We’ve had lovely nights these past couple of months; deliciously cool, and with the windows open, I’ve been transported by the night sounds that often go unheard in Florida thanks to the endless thrumming of air conditioners. I’ve heard raccoons rummaging, motorcycles revving at a distance, the low murmur of a couple taking a midnight walk. Soon, the windows will shut for the long, hot months of summer, but for now, spring has begun, and the birds outside my bedroom window have been heralding its arrival for several weeks. (This is a column that originally appeared on my blog and subsequently in the Sarasota Herald Tribune “Sense and the City” newspaper column.)
Not every night, but many nights recently, certain birds, I don’t know what kind, have been calling to each other from trees separated by distances I can’t measure in my mind. Their songs — hypnotic mixtures of calls and whistles and sometimes low-throated trilling — are magical, conjuring up something in my heart and mind and body that seems remarkably close to joy. A quiet, thrilling joy.
Several nights, I’ve slipped quietly from the house to stand in the yard and listen. My eyes wide and searching what I call the “forest” of oaks, practically holding my breath, and unable to resist smiling; but for the life of me I cannot determine from which trees these birds are conducting their spring symphony.
I smile at their faith. Faith that the sound they make from deep within their small bodies will carry out into and through the night air and reach the ears of another like themselves. I find myself somewhat in awe of that faith — the faith it takes to sing in the darkness, through the middle of the night to dawn, across an unmeasured distance, alone, unknowing if, or when, you will be heard.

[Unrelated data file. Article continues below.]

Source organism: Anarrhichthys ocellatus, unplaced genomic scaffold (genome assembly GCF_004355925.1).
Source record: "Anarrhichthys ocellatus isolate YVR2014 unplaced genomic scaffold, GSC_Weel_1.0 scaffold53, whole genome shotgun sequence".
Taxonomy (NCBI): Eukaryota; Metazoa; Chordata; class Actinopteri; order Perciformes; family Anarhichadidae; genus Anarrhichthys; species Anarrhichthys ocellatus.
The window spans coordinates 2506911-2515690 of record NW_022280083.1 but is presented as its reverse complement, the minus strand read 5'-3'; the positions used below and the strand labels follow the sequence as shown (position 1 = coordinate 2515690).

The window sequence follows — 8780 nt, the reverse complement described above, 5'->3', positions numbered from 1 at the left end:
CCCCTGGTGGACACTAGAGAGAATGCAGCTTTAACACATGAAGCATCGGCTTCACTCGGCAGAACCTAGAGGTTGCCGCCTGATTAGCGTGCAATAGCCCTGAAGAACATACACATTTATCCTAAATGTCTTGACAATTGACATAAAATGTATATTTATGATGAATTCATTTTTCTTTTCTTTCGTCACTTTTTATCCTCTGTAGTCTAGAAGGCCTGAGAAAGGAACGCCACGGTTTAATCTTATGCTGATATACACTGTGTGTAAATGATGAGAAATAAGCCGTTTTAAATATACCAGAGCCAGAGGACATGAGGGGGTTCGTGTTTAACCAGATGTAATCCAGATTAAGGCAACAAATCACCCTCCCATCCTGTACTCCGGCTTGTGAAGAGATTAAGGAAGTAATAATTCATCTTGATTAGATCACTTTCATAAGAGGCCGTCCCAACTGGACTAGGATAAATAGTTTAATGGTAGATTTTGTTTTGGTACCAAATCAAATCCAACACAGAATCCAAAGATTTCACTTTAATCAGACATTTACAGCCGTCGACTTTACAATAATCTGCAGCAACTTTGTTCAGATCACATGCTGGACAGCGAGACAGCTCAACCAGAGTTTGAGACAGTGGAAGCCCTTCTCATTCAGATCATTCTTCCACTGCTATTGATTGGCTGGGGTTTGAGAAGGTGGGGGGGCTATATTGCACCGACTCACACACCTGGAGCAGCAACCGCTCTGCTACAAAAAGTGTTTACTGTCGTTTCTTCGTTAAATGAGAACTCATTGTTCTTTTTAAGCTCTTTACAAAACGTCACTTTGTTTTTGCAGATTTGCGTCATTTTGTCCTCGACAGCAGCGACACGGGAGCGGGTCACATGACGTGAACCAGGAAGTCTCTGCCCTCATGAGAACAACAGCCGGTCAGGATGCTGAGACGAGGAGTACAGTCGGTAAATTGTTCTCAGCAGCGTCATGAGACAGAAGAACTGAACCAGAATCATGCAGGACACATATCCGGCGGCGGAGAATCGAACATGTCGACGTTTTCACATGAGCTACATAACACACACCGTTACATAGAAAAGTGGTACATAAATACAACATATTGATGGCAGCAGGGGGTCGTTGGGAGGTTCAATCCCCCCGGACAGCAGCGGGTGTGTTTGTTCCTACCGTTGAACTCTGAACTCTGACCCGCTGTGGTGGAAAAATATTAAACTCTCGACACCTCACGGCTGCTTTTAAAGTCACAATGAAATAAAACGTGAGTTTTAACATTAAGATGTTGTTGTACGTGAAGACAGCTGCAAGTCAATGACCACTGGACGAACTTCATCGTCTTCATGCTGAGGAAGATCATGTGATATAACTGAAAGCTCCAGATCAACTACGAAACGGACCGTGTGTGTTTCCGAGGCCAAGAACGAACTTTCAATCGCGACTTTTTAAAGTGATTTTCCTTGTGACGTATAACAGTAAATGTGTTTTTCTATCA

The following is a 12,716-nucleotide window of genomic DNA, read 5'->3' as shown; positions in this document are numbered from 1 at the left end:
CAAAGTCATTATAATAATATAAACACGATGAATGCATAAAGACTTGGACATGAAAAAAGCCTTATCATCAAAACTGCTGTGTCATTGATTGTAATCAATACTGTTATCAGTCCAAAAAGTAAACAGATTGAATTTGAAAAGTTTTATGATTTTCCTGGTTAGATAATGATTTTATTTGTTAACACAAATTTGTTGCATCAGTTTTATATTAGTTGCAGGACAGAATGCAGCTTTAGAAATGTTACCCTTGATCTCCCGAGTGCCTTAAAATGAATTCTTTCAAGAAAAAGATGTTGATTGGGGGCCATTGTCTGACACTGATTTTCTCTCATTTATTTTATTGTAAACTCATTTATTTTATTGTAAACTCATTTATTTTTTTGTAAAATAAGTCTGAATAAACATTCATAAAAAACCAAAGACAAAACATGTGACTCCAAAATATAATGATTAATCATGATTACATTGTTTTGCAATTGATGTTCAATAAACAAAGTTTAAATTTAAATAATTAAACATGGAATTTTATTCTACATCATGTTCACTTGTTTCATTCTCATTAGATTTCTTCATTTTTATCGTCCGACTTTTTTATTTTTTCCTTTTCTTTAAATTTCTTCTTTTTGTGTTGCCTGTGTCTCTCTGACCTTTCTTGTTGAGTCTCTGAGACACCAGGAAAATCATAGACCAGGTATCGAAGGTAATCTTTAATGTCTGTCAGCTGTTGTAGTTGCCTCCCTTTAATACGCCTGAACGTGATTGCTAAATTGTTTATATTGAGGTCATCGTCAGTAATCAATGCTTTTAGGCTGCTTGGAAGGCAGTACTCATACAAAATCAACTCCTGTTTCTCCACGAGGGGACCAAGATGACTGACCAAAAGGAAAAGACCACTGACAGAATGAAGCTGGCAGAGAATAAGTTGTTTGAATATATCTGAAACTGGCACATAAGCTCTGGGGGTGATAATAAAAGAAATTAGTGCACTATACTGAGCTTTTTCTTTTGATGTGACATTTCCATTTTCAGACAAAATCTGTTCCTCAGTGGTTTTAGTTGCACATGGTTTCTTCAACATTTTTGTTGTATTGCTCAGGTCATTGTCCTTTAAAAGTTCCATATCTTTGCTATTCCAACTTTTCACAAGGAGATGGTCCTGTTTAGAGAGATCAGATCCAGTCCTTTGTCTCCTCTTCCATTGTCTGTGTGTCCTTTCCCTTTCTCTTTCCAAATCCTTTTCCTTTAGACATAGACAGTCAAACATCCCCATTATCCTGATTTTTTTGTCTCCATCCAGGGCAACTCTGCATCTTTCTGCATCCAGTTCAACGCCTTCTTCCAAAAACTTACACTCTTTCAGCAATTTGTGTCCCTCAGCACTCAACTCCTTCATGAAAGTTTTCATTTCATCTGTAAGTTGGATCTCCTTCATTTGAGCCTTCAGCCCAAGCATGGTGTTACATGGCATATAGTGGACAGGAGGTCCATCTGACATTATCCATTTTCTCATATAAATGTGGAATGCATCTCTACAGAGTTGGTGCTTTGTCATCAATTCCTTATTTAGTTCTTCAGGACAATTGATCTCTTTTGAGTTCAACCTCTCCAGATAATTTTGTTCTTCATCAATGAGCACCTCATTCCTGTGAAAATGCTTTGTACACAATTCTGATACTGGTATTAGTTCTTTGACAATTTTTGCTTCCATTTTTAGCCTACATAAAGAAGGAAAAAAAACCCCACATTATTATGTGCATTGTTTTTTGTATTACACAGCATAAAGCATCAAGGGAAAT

And maybe that’s not the point anyway; being heard. Maybe the point is simply in the singing. And that thought makes me fall even more madly for these birds.
Whether they’re singing to be heard or not, what must it feel like, then, to hear a song in response that matches your own? What is it like that first moment, that first second, when the return call travels from another branch on another tree in another yard, perhaps blocks away, and reaches back to your bird ears?
Are you moved to flight?
Do you leave the safety of your perch and wing your way through the dark distance to search and find that single branch among all the others that holds the one bird in all of the night who sings as you do?
Or do you stay where you are and just keep singing? Content with the shared melody you both are making despite your separation?
I’d say these birds are haunting me — I think about them during the day and wish for them at night. I feel inexplicably touched by them. I am not a sentimental woman, but these March songbirds have infiltrated my heart.
I’ve researched but so far have not identified these birds that have so enchanted me. Do they only sing like this in March or is that just when I notice them? I don’t know, but it feels a bit lonely to think of having to wait an entire year again to hear these birds I may never see and all-too-rarely hear.
Still, I’m grateful for this spring that brings these precious, nocturnal song-makers to my awareness. Their impassioned, lilting, poignantly sweet music makes me feel more joyously alive in the dark of night than I sometimes think possible by the light of day.